While Europe looks to American liquefied natural gas as a short-term alternative to Russian gas, Turkey may have to turn back to its neighbors to ensure it has sufficient supplies.
With energy prices seldom far from the headlines in Turkey, few Turks will have any problem identifying Russia as the country's main supplier of natural gas since gas imports began back in the late 1980s. Russia still met 44% of Turkey's gas demands last year.
Now, even with energy prices soaring, few in Turkey are aware that the country's second biggest gas supplier over the past winter was the United States, which shipped it in to meet Turkey's high winter gas demand.
The latest data released at the end of March by Turkey's energy market regulator EPDK confirms that for the four months from October through January, the United States supplied 17.4% of Turkey's gas imports, well ahead of near neighbors and longtime suppliers Iran (11.9%) and Azerbaijan (12.9%) and second only to Russia (38%).
The bulk of Turkey's gas imports are brought in by state gas importer Botas, and given Turkey's often fractious relations with Washington, it would be easy to assume both that there is a political motive behind Ankara's recent thirst for US gas and that US gas producers have been earning huge profits from Turkey amid the recent spike in gas prices. This is far from the case.
Since the discovery a decade or so ago that the United States holds the world's third largest reserves of shale gas, production has soared, with the bulk being exported as LNG to buyers in Europe, including Turkey.
"There has been a major redivision of the global LNG market. Europe as a whole is getting much more gas from the US, and Turkey is part of that," explained David Tonge, head of Istanbul-based consultancy IBS.
That redivision has seen Qatar, formerly a major LNG supplier to Turkey, now shipping most of its gas to south Asia and the far east.
Tonge explained that it is also far from true that US LNG producers are enjoying astronomical profits as gas prices soared through last winter and in the wake of Russia's invasion of Ukraine.
He pointed out that Botas buys LNG mainly through tenders for multiple cargoes from LNG wholesale companies like BP, Shell, Vitol and Total, who in turn have long-term contracts with LNG producers in the United States and other LNG-exporting countries.
"It's these wholesale companies that are making the huge profits more than the US producers," he said, pointing out that gas prices on the Netherlands-based TTF market, used by many companies including BOTAS as a basis for pricing, are five to six times what they were only a year ago.
Historically high prices aside, Turkey's thirst for US LNG is likely to be short lived.
On March 25, US President Joe Biden announced an agreement for the United States to supply Europe with an additional 15 bcm of LNG a year. Whether he can actually deliver is unclear, as LNG is exported by wholesalers buying from producers and not by the US government. And even if it happens, the supply would replace less than 10% of Russian imports, meaning Europe will look to other LNG exporters to supply increased volumes.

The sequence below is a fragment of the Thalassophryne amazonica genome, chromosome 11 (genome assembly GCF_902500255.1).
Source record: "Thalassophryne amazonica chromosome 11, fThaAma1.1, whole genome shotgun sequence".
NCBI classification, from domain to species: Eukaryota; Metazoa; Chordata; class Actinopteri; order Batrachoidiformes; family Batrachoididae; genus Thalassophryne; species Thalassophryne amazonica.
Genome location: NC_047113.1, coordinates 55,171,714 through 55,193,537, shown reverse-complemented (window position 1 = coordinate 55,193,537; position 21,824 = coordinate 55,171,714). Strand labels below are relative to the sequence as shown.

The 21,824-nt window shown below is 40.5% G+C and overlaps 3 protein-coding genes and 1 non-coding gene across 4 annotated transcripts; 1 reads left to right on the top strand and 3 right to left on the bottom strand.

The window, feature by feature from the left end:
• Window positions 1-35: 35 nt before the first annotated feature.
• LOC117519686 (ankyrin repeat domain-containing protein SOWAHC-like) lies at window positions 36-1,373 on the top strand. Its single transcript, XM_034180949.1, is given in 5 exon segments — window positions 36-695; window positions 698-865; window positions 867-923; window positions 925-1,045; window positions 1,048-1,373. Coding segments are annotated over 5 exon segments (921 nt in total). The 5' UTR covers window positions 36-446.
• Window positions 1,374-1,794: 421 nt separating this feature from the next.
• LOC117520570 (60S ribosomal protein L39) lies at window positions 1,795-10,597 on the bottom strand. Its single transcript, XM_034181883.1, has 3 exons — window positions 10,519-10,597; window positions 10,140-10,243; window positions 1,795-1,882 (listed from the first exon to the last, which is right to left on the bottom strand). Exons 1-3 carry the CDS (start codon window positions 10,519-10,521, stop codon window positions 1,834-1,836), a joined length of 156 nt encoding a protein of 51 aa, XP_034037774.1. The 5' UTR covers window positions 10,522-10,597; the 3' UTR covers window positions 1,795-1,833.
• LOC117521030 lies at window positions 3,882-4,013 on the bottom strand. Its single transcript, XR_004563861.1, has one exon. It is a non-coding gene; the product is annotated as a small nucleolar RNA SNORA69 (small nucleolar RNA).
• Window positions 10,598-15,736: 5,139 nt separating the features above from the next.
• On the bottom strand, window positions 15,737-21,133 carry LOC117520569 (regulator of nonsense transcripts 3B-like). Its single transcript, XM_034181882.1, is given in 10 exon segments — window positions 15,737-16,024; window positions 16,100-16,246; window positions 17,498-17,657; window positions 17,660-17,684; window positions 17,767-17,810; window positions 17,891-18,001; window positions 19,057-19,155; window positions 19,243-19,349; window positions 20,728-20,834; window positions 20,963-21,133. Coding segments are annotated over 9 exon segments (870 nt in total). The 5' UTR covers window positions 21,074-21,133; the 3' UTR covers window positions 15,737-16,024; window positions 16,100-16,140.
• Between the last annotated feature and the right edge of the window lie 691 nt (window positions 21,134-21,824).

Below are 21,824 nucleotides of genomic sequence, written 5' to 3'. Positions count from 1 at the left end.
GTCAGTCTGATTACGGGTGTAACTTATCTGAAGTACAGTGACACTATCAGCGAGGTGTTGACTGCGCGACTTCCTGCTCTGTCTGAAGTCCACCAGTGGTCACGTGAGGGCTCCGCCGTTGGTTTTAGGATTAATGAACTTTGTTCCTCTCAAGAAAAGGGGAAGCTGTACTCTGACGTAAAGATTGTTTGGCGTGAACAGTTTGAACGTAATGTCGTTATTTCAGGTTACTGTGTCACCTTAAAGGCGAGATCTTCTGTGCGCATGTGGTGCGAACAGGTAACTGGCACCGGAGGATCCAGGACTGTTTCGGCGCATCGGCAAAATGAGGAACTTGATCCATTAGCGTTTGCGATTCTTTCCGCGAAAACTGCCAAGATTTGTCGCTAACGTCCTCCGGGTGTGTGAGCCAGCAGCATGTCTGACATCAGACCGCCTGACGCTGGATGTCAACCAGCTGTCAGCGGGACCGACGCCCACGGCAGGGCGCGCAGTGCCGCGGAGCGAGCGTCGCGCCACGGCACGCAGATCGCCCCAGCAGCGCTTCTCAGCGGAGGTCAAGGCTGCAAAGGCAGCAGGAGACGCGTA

However, it is clear that increased European LNG demand means that Turkey will face increased competition for what is effectively a limited resource.
"Global LNG production is pretty much at full capacity and no major new production trains will come on stream before 2025," explained Tonge, pointing out that if demand increases, prices can only rise further.
With LNG imports from the United States and Turkey's other suppliers including Algeria, Egypt and Nigeria meeting close to 40% of Turkish gas demands last winter, Ankara, which is already heavily subsidizing gas sales to consumers, must quickly find alternatives to LNG.
Turkey's own Sakarya gas field in the Black Sea, slated to start producing next year, will help, but initial production will be only around 3.5 bcm a year and isn't scheduled to reach the planned 15 bcm per year until 2030.
Other short-term options exist but may require delicate negotiation with Turkey's eastern neighbors.
"There are a number of options for bringing more gas to Turkey through existing pipelines in place of LNG," explained John Roberts, energy analyst and senior fellow at the Atlantic Council, pointing to significant spare capacity in the existing pipelines carrying gas to Turkey from both Azerbaijan and Iran and the vast gas reserves in Turkmenistan on the far side of the Caspian Sea.
Key to unlocking this potential, he explained, is a landmark three-way swap agreement signed last December between Azerbaijan, Iran and Turkmenistan, designed to help Azerbaijan meet growing domestic gas demand without reducing its existing exports to Turkey and Europe.
Under the swap deal, Turkmenistan exports up to 2 bcm a year of gas to northeast Iran, and the same amount is exported from northwest Iran to Azerbaijan.
"That deal could be ramped up to between 5-6 bcm/year to provide extra gas for Turkey, " said Roberts, explaining that the Turkmen gas could reach Turkey either via Azerbaijan and the existing South Caucasus gas pipeline to Turkey, which has 4-5 bcm/year of spare capacity, or via the existing Iran-Turkey pipeline, which also has significant spare capacity.
Alternatively, he suggested, Turkmenistan could export gas to Turkey directly via Iran in an arrangement that would require Tehran and Ashgabat to conclude a separate transit agreement.
Such an arrangement would not be new. "When Iran started exporting gas to Turkey 21 years ago, Botas tested the gas and found it had originated in Turkmenistan," he said, explaining that Iran had signed a deal to export its own gas to Turkey and was supplying cheap Turkmen gas instead.
"As a transit route it worked before, so it can work again," he said.